The Different Types of Flat Roof


What is a flat roof?

In contrast to the many varieties of sloped roofs, a flat roof is a roof that is almost level. A roof’s pitch is the correct term for its slope, although flat roofs often have a slope of up to 10 degrees. The roof area can be used as a living space or a living roof thanks to flat roofs, an old style that is typically used in arid climates, such as in the Mediterranean or Middle East.

Flat roofs, often known as “low-slope” roofs, are frequently seen on commercial and residential structures all over the world. A low-slope roof, according to the National Roofing Contractors Association, is one with a slope of 3 in 12 (1:4) or less.

How to cover a flat roof

A membrane is typically any sheet of material used to cover a flat or low-pitched roof, and its main function is to keep the roof area dry. Materials used to cover flat roofs often allow water to drain into a gutter system from a little incline or camber. Although gutter systems are helpful in keeping both walls and foundations dry, water from some flat roofs, such as those on garden sheds, occasionally flows freely off the edge of a roof. Smaller roofs frequently have gutters that discharge water either directly onto the ground or, preferably, into a soakaway. Larger roofs typically have gutters that drain water into the area’s rainwater drainage system.

Bitumen flat roofs

In order to keep a building waterproof, most flat roofs in the western world often have felt paper put over roof decking instead of tar or asphalt. In order to keep the sun’s heat, ultraviolet radiation, and weather off the felt paper and prevent it from cracking or blistering, it is next covered with a flood coat of bitumen (asphalt or tar), followed by gravel. This helps prevent degradation. Bitumen is mopped in two or more coats (often three or four), using a hot liquid that has been heated in a kettle. The felts are covered with a flooding covering of bitumen, and the hot bitumen is mixed with gravel.

The removal of the gravel from the roof membrane, also known as a ‘built-up roof’, by individuals or events exposes it to the elements and the sun, which is one of the main causes of these traditional roofs failing. As a result of cracking and blistering, water eventually seeps in.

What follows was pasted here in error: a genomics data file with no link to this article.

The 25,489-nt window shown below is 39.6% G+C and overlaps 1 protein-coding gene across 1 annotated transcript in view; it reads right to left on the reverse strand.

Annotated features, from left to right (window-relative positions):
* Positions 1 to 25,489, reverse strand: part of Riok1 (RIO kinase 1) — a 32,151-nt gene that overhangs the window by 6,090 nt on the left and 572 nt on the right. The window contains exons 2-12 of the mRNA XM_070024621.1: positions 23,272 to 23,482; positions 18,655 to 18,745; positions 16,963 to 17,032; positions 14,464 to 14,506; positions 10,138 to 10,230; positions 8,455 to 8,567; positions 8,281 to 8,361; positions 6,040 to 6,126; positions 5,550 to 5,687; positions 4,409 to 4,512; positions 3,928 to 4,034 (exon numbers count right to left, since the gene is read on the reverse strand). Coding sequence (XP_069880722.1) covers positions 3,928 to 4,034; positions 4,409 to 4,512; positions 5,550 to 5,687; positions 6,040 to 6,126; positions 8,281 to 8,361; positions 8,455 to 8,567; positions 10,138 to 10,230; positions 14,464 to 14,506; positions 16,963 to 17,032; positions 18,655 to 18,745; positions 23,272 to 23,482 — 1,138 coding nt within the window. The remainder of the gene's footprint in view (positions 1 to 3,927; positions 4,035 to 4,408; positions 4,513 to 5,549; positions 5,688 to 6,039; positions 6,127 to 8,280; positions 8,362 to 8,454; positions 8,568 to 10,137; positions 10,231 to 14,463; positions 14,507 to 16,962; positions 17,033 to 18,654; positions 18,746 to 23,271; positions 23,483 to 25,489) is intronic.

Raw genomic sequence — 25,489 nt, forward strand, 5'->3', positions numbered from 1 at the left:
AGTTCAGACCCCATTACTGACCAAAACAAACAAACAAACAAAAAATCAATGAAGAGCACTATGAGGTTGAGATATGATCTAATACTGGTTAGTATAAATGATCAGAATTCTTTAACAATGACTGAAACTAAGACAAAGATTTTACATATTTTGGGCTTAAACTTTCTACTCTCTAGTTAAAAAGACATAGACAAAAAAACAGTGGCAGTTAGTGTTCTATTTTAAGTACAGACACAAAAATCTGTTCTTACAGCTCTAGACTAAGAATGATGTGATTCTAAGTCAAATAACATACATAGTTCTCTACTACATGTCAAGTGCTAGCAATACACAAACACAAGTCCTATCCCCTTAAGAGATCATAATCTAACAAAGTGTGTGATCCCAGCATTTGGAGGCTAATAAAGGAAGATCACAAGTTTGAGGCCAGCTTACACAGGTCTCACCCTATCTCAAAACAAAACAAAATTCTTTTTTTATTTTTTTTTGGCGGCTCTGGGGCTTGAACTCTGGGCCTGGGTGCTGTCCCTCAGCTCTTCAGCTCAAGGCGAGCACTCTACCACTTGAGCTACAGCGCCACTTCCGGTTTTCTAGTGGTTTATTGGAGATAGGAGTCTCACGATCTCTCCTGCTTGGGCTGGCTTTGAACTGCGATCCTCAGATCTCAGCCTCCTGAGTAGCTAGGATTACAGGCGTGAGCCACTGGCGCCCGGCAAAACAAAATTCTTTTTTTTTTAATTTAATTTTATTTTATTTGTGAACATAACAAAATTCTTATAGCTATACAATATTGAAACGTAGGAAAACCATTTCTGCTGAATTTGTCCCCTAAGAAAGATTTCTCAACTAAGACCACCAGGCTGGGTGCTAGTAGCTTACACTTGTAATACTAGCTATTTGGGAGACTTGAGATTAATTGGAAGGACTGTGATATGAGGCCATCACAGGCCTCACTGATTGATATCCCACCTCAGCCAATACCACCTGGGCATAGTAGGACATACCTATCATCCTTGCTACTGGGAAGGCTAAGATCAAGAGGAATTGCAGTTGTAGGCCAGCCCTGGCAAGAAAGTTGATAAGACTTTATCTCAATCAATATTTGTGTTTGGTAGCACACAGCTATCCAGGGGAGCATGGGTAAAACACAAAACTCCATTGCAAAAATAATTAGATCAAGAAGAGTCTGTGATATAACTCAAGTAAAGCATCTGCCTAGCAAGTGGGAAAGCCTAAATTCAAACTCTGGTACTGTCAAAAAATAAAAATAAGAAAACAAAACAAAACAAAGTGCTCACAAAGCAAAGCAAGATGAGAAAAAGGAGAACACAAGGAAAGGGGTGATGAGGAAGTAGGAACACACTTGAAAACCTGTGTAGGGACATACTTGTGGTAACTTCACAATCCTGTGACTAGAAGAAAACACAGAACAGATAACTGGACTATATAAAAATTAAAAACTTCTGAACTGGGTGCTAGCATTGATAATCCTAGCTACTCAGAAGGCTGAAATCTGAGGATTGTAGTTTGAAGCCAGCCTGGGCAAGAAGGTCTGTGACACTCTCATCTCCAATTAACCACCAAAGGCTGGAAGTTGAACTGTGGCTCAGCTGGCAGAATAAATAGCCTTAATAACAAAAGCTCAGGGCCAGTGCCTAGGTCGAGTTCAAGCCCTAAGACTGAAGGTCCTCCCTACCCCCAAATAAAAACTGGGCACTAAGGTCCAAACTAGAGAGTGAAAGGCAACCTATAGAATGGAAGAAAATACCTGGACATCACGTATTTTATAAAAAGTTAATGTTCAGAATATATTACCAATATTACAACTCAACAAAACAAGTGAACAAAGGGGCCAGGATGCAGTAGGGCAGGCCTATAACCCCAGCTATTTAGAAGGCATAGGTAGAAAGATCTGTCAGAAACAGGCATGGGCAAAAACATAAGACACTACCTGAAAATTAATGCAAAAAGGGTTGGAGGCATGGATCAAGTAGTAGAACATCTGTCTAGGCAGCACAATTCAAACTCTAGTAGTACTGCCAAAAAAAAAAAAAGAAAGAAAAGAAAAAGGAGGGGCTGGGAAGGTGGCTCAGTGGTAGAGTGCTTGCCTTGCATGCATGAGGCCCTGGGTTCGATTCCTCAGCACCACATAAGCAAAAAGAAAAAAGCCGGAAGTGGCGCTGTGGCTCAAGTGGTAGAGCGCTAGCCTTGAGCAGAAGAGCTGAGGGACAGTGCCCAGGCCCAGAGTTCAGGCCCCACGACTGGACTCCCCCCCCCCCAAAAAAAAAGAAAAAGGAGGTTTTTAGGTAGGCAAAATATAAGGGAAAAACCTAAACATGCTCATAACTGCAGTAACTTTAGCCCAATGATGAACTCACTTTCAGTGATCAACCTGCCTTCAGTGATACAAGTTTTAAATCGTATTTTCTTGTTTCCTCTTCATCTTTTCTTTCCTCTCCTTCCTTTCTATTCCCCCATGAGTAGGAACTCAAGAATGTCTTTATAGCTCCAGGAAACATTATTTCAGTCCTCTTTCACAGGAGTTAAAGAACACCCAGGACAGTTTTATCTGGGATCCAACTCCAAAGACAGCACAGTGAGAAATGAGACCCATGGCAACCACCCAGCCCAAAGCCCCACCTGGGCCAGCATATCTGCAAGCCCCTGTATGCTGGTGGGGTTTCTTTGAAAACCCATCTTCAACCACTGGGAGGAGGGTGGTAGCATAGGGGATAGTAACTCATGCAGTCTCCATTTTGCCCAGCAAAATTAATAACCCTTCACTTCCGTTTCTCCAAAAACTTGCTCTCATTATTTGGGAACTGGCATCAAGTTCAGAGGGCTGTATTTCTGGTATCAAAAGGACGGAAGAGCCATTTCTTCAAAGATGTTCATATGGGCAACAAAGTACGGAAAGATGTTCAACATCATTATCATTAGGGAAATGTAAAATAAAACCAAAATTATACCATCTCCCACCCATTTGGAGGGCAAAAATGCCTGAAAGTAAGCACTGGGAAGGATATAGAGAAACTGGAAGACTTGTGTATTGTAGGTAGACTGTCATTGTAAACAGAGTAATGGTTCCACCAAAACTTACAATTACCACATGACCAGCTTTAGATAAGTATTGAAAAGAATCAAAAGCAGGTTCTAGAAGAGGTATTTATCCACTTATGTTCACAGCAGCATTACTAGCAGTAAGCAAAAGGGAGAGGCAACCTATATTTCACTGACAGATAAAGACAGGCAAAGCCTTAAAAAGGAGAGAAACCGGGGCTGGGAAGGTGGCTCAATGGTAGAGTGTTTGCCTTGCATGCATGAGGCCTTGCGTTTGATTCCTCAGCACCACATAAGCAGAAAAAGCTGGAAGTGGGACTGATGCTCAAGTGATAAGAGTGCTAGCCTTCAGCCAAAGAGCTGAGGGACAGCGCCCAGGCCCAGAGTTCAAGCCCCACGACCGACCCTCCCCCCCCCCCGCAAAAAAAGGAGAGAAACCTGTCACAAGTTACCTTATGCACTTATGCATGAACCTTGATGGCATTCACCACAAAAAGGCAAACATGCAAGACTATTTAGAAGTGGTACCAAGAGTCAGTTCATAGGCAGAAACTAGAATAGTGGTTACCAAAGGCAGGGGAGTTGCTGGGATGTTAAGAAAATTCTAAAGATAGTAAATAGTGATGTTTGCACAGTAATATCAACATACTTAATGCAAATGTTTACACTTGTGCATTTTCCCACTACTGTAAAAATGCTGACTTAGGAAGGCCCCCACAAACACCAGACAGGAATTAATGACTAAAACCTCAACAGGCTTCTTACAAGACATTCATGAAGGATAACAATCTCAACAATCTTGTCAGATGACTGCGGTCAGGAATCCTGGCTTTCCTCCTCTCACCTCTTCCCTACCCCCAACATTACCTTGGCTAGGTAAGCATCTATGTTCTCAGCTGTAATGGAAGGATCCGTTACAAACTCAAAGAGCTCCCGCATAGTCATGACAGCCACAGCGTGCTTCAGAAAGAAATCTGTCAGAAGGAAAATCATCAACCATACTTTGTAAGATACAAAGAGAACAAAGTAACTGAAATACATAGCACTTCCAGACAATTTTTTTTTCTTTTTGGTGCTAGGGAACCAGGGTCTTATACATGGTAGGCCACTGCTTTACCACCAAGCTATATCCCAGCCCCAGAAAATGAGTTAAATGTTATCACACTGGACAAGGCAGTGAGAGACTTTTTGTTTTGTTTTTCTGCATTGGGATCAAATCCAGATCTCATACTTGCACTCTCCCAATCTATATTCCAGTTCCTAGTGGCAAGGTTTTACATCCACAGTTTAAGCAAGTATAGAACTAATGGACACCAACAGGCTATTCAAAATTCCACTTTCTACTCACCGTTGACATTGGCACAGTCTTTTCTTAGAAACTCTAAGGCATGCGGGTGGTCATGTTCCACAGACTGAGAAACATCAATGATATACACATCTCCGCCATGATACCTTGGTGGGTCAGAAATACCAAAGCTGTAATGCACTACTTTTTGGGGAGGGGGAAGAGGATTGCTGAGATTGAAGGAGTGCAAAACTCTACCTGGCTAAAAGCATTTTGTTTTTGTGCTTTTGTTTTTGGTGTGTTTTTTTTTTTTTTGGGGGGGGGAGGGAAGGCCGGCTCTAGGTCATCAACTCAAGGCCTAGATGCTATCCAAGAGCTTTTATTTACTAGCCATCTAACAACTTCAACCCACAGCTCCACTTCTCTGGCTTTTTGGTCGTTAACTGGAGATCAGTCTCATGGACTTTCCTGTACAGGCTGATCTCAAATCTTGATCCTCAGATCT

Typically, roofing felts are made of fibres or “paper” that has been bituminously-impregnated. The felts are typically coated with bitumen and shielded by sheet metal flashings known as gravel stops since gravel cannot protect tarpaper surfaces where they rise vertically from the roof, such as on parapet walls or upstands. When heavy rains fall, the gravel stop that ends the roofing prevents water from washing off the gravel surface and running below the roofing.

Because of the unreliability of traditional bitumen roofing and petroleum’s environmental impact, Bristow & Reeve no longer use bitumen to construct flat roofs.

Rubber flat roofing

Anyone who wishes to install their own roofing system could choose EPDM rubber roofing because it is simple to install, fairly lightweight and cost-effective. Additionally, EPDM is strong and hardwearing, so you won’t need to replace your roof for a while. In contrast to conventional materials like bitumen (asphalt), you’ll also save time and money on maintenance and cleaning. Therefore, this can be the best option if you’re seeking a low-maintenance solution for your house.

How to install a rubber flat roof…

Firstly, we lay out the EPDM flat and let any creases, folds or bubbles straighten out. Then we use adhesive on the EPDM (and sometimes on the surface of the flat roof itself), and then we roll out the rubber on the flat roof structure.

Fibreglass flat roofs

Fibreglass is another extremely popular option for covering and strengthening this kind of roof, because it is very durable, sometimes lasting over 30 years.

Fibreglass roofs are sometimes known as GRP roofs (GRP glass-reinforced plastic). GRP describes a type of fibreglass where strips of fibreglass are mixed with a resin that quickly hardens. A top coat is needed to seal a fibreglass roof.

To lay a fibreglass roof, the day must not be too cold, or the mixture will turn too viscous and solid. (However, the hotter the day, the quicker the resin will set solid.) Air temperatures between 7 degrees to 26 degrees are best. It must also be a dry day so that moisture does not prevent adhesion.

We prepare the substrate (the flat decking onto which the GRP will adhere). There are small gaps between the decking boards to allow the resin to flow into them and affix the boards together.

We then lay edge trims and join them. Then, it’s time for lamination!

We mix buckets of resin, and lay out the strandmat on the decking. We then coat both the mat and the decking with resin, using a roller. We often do multiple layers of resin, sanding and acetoning between each layer to make an even and smooth surface.

Finally, we top coat in a colour chosen by the client to fit the look of the house.

Lead flat roofs

Listed buildings or characterful older houses look great with a lead flat roof. (Listed buildings are the most common lead flat roof projects we get called for, because of the cost of lead, it’s a fairly rare occurrence!) Lead flat roofing is a specialist skill; panels of rolled lead are laid over OSB boards, and upstands prevent the lead from cracking when it expands and contracts. Using the correct code is vital for this; generally, the more space, the thicker the lead. Using the wrong code can either result in cracking lead, or in a high project cost!


Contact us for your flat roofing repair or reroof.